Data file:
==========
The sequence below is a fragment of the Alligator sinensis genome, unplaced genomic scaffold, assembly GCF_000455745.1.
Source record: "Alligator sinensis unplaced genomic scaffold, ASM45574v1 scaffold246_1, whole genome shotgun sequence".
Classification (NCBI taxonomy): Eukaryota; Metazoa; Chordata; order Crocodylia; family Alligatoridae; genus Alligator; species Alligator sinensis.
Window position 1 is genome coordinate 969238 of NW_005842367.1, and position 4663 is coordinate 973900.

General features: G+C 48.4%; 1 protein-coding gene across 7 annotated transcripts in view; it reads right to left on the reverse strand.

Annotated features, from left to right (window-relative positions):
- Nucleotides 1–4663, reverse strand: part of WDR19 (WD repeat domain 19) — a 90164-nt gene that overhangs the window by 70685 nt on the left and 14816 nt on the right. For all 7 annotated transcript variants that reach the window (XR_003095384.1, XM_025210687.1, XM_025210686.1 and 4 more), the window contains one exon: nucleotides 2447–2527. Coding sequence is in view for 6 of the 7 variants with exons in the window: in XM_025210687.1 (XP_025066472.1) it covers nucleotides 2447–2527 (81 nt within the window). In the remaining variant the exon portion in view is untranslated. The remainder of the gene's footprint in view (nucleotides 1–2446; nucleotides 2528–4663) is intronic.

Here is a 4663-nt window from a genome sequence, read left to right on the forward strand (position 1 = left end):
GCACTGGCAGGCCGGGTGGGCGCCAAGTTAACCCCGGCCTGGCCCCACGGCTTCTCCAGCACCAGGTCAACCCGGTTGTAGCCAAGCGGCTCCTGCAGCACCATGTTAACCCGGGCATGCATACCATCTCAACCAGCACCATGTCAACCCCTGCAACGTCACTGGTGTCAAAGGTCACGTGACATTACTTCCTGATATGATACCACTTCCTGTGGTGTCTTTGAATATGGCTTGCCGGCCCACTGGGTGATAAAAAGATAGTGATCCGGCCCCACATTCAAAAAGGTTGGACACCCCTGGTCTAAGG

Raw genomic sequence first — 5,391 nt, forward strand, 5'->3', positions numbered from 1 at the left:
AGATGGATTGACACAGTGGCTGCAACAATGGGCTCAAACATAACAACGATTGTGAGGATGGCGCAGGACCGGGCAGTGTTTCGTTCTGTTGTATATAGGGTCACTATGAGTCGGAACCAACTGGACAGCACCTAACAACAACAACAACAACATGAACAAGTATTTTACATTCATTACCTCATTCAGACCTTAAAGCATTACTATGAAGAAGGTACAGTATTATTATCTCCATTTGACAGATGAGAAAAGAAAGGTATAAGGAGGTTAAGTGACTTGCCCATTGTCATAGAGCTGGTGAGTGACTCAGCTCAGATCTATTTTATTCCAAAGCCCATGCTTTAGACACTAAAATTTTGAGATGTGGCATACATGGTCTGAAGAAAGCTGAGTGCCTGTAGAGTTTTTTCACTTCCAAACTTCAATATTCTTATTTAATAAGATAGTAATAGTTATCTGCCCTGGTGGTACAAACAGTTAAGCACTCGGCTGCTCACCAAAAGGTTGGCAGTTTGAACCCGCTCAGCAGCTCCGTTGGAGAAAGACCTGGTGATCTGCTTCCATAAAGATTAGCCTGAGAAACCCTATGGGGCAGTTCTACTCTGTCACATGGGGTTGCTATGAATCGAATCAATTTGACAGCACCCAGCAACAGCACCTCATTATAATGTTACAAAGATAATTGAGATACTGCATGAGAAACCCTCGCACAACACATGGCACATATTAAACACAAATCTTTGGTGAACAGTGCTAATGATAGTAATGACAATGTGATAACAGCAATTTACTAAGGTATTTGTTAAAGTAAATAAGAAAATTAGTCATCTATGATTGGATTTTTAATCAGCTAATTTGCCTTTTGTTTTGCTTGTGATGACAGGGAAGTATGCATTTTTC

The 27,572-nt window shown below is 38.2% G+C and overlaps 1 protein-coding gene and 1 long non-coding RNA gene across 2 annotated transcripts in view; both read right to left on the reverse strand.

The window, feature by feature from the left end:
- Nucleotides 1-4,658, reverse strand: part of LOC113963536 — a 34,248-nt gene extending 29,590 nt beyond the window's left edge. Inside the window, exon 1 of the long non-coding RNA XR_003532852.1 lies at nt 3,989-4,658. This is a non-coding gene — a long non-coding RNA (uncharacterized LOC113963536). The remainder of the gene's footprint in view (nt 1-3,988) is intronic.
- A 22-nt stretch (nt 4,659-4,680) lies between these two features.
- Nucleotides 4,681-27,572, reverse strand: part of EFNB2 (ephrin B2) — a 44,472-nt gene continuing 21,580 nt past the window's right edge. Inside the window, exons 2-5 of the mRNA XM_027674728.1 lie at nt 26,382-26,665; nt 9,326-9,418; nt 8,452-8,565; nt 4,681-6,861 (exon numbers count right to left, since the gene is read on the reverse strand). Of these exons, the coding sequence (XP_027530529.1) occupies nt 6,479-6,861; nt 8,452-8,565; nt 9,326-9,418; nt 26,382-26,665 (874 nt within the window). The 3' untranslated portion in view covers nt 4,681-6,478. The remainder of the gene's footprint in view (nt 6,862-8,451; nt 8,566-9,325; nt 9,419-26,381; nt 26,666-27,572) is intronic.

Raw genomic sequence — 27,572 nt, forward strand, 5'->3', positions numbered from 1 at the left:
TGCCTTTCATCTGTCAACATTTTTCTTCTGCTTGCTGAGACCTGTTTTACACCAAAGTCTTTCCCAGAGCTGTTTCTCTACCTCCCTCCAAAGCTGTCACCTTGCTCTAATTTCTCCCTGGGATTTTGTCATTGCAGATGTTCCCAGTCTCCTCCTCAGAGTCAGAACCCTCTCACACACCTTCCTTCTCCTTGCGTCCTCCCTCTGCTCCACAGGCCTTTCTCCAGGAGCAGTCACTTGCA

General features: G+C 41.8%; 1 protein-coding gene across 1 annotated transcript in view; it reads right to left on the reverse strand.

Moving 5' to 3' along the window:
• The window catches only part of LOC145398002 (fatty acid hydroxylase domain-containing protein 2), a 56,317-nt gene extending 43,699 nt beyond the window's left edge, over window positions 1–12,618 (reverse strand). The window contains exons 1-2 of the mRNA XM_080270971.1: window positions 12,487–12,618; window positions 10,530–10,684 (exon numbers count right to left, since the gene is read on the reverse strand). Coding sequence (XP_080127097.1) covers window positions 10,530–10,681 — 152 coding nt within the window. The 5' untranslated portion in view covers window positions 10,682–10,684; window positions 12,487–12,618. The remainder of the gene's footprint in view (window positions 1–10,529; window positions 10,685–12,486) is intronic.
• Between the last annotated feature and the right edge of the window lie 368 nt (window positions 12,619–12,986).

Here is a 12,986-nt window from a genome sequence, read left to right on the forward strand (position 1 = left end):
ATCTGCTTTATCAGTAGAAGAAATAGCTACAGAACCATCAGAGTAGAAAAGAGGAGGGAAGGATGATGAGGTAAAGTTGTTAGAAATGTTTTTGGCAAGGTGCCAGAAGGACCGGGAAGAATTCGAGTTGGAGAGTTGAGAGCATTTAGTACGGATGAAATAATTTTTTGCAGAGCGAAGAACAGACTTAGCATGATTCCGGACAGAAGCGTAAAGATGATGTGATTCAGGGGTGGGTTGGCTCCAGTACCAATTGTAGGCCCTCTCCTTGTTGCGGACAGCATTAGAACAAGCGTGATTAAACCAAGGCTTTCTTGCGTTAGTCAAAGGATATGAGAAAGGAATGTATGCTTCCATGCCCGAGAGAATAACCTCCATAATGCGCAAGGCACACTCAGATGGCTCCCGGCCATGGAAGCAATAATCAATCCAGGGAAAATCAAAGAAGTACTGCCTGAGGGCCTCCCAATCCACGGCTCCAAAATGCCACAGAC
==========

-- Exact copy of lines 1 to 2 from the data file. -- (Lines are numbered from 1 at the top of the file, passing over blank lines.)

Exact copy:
The sequence below is a fragment of the Alligator sinensis genome, unplaced genomic scaffold, assembly GCF_000455745.1.
Source record: "Alligator sinensis unplaced genomic scaffold, ASM45574v1 scaffold246_1, whole genome shotgun sequence".